Superovulation in Cycling Mares Using Equine Follicle Stimulating Hormone (eFSH)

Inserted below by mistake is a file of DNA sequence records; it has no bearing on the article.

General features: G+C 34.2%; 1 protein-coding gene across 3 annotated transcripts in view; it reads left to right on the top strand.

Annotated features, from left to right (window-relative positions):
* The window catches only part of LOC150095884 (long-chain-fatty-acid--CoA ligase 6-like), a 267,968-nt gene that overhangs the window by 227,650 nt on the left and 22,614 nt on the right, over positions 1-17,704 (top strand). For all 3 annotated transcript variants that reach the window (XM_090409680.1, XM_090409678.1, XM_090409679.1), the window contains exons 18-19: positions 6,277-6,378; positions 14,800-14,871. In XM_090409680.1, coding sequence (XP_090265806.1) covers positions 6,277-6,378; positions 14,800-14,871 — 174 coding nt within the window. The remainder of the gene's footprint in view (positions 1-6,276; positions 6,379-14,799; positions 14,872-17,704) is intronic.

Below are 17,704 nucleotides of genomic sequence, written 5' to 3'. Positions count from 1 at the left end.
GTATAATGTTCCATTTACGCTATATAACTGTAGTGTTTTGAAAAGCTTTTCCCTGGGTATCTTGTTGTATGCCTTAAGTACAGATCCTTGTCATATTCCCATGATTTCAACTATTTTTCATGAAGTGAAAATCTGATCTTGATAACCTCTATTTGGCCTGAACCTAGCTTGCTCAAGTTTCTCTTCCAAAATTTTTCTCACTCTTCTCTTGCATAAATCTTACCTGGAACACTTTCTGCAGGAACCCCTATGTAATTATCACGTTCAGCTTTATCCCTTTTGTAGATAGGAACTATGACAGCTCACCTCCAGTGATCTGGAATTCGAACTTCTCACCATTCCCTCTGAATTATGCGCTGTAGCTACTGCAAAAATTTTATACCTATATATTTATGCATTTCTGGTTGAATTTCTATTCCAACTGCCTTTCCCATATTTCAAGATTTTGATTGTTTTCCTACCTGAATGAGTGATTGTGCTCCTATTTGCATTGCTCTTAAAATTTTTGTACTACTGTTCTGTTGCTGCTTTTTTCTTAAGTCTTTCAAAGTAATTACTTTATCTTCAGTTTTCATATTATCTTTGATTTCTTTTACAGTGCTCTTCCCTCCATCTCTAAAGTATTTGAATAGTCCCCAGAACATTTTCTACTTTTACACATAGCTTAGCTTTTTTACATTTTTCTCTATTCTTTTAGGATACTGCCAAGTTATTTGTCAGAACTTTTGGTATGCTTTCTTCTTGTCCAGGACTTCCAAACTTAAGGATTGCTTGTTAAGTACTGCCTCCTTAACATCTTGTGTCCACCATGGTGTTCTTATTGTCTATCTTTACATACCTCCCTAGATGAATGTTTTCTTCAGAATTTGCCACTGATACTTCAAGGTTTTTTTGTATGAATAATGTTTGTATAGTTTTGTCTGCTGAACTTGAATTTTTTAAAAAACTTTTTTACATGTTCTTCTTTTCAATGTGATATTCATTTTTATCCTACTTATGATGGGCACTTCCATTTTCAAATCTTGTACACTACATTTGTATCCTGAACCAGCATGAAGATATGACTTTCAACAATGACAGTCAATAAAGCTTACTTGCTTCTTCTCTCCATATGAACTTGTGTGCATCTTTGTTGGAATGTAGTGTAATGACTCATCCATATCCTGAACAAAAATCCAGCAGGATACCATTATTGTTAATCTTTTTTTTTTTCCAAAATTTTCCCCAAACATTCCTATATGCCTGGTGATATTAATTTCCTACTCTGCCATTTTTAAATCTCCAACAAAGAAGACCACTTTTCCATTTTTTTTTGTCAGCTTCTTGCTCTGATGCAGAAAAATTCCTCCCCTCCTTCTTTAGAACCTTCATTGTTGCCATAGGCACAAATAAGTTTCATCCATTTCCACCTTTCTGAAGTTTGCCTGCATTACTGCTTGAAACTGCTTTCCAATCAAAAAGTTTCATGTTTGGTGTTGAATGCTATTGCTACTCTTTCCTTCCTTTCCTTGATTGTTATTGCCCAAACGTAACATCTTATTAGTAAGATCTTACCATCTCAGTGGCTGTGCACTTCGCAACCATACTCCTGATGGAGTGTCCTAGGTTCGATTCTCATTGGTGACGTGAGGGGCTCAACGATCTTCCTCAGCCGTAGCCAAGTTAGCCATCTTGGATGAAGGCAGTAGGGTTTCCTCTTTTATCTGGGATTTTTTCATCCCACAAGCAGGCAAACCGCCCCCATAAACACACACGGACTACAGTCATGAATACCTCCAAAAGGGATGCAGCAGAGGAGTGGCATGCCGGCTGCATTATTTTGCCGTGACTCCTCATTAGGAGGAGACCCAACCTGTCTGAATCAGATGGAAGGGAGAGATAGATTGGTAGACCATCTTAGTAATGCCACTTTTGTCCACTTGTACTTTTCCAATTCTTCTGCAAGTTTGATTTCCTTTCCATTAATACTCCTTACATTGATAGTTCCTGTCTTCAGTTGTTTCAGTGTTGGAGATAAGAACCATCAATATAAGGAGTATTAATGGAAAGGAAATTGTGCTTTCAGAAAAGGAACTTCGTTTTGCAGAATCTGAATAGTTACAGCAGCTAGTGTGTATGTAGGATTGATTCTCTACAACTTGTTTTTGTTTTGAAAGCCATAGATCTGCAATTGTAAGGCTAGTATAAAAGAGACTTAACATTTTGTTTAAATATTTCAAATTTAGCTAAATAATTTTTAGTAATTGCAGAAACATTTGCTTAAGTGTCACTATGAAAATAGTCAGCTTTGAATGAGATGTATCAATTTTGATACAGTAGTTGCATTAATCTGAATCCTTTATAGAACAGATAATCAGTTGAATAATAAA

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Superovulation would potentially increase the efficiency and decrease the cost of embryo transfer by increasing embryo collection rates. Other potential clinical applications include improving pregnancy rates from frozen semen, treatment of subfertility in stallions and mares, and induction of ovulation in transitional mares. The objective of this study was to evaluate the efficacy of purified equine follicle stimulating hormone (eFSH; Bioniche Animal Health USA, Inc., Athens, GA) in inducing superovulation in cycling mares. In the first experiment, 49 normal, cycling mares were used in a study at Colorado State University. Mares were assigned to 1 of 3 groups: group 1, controls (n = 29) and groups 2 and 3, eFSH-treated (n = 10/group). Treated mares were administered 25 mg of eFSH twice daily beginning 5 or 6 days after ovulation (group 2). Mares received 250 (of cloprostenol on the second day of eFSH treatment. Administration of eFSH continued until the majority of follicles reached a diameter of 35 mm, at which time a deslorelin implant was administered. Group 3 mares (n = 10) received 12 mg of eFSH twice daily starting on day 5 or 6. The treatment regimen was identical to that of group 2. Mares in all 3 groups were bred with semen from 1 of 4 stallions. Pregnancy status was determined at 14 to 16 days after ovulation. In experiment 2, 16 light-horse mares were used during the physiologic breeding season in Brazil. On the first cycle, mares served as controls, and on the second cycle, mares were administered 12 mg of eFSH twice daily until a majority of follicles were 35 mm in diameter, at which time human chorionic gonadotropin (hCG) was administered. Mares were inseminated on both cycles, and embryo collection attempts were performed 7 or 8 days after ovulation. Mares treated with 25 mg of eFSH developed a greater number of follicles (35 mm) and ovulated a greater number of follicles than control mares. However, the number of pregnancies obtained per mare was not different between control mares and those receiving 25 mg of eFSH twice daily. Mares treated with 12 mg of eFSH and administered either hCG or deslorelin also developed more follicles than untreated controls. Mares receiving eFSH followed by hCG ovulated a greater number of follicles than control mares, whereas the number of ovulations from mares receiving eFSH followed by deslorelin was similar to that of control mares. Pregnancy rate for mares induced to ovulate with hCG was higher than that of control mares, whereas the pregnancy rate for eFSH-treated mares induced to ovulate with deslorelin did not differ from that of the controls. Overall, 80% of mares administered eFSH had multiple ovulations compared with 10.3% of the control mares. In experiment 2, the number of large follicles was greater in the eFSH-treated cycle than the previous untreated cycle. In addition, the number of ovulations during the cycle in which mares were treated with eFSH was greater (3.6) than for the control cycle (1.0). The average number of embryos recovered per mare for the eFSH cycle (1.9 ± 0.3) was greater than the embryo recovery rate for the control cycle (0.5 ± 0.3). In summary, the highest ovulation and the highest pregnancy and embryo recovery rates were obtained after administration of 12 mg of eFSH twice daily followed by 2500 IU of hCG. Superovulation with eFSH increased pregnancy rate and embryo recovery rate and, thus, the efficiency of the embryo transfer program.